Runtime: 128 mins
Director: Damien Chazelle
Writer: Damien Chazelle
Cast: Ryan Gosling, Emma Stone, Rosemarie DeWitt
Genre: Comedy | Musical
Tagline: Here's to the fools who dream..
Memorable Movie Quote: "Yeah, I see the decorations. Good luck in the New Year."
Theatrical Distributor: Lionsgate
Official Site: http://www.lalaland.movie/
Release Date: December 16, 2016
DVD/Blu-ray Release Date: April 25, 2017.
Synopsis: A jazz pianist falls for an aspiring actress in Los Angeles.
Home Video Distributor: Lionsgate
Available on Blu-ray - April 25, 2017
Screen Formats: 2.55:1
Subtitles: English SDH; English; Spanish
Audio: English: Dolby Atmos; English: Dolby TrueHD 7.1; Spanish: Dolby Digital 5.1; French: Dolby Digital 5.1; English: Dolby Digital 2.0
Discs: Blu-ray Disc; Two-disc set (1 BD-50, 1 DVD); UV digital copy; iTunes digital copy; Digital copy; DVD copy
Region Encoding: Locked to Region A
Celebrating the CinemaScope of yesteryear with as aspect ratio of 2.55:1, Lionsgate Film’s crisp and clear handling of La La Land is to be commended. This is a beautiful looking AVC encoded 1080p transfer that is both ripe with color AND detail. The sheer joy of the picture translates to the screen, the costumes, and the cityscape itself. While it is a musical, there’s no denying that this film packs a punch when it comes to its use of modern locations. The freeway location – crisp with heat and texture – looks stunning on 1080p and sets the stage for a cinematic treat that this transfer handles expertly. The sound, presented in an engaging Dolby TrueHD 7.1 track, is equally as delicious as the picture. Everything about this release is bursting with pride and passion.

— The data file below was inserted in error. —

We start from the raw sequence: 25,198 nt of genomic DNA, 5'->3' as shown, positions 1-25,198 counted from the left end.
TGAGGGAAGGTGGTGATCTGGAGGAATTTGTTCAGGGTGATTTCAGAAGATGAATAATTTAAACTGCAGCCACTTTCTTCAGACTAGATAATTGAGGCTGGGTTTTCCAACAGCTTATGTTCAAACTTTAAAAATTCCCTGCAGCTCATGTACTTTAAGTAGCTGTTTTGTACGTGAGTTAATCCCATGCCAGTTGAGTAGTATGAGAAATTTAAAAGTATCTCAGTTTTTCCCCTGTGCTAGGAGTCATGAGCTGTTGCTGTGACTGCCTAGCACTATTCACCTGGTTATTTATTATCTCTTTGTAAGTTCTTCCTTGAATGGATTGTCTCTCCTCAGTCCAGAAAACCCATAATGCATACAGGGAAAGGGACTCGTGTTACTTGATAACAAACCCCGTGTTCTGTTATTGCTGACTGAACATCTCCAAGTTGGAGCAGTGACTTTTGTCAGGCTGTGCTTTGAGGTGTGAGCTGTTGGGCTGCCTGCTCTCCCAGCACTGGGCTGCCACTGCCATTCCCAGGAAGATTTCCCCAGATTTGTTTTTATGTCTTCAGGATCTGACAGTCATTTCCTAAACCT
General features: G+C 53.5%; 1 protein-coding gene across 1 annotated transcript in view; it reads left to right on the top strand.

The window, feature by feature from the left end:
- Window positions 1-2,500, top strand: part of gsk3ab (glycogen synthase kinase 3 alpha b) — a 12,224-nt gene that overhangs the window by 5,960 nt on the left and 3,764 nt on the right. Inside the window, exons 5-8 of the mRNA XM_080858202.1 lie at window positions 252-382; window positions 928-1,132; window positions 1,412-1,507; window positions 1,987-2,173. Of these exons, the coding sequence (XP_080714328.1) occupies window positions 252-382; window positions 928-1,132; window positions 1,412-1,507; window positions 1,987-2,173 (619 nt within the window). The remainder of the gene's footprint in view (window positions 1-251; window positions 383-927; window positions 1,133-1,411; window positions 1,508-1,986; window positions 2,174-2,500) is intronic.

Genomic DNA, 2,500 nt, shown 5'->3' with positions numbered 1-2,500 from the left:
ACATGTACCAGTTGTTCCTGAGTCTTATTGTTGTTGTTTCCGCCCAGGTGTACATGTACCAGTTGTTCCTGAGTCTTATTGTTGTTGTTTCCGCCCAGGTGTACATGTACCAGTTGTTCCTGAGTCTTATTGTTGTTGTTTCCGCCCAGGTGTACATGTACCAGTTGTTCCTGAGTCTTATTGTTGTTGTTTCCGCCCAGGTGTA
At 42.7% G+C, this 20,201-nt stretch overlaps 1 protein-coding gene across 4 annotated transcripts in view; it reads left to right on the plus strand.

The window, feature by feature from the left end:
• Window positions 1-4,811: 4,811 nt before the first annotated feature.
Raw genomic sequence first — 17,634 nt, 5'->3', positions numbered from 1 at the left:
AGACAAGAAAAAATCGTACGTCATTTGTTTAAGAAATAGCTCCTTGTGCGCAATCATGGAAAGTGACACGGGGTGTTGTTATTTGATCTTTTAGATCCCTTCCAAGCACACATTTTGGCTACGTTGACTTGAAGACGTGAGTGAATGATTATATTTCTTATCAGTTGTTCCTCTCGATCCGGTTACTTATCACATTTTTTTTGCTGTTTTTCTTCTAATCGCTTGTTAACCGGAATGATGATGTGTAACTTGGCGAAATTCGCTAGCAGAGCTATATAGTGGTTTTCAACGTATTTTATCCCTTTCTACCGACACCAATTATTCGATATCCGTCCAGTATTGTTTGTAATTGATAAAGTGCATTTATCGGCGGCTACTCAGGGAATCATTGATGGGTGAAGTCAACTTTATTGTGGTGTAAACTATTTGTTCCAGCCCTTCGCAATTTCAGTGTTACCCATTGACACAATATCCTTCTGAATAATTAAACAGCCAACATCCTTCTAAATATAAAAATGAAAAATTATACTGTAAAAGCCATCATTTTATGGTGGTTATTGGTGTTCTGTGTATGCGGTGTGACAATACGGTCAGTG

Being good friends, the Audio Commentary with Writer/Director Damien Chazelle and Composer Justin Hurwitz is an easy one to listen to. It’s also damn interesting.
With close to 3 hours of material, anyone disappointed by the release of La La Land on blu-ray ought to have their head checked. Things begin with a bang considering that there are about 80 minutes worth of featurettes covering the set pieces, the location filming, the effects, the music, and the actor’s duties. There are demos included, a marketing gallery, and a collection of trailers, poster galleries, and song selections.
- Featurettes (80 min)
- Damien and Justin Sing: The Demos (5 min)
- Marketing Gallery
- Theatrical Trailers
- Poster Gallery
- Song Selection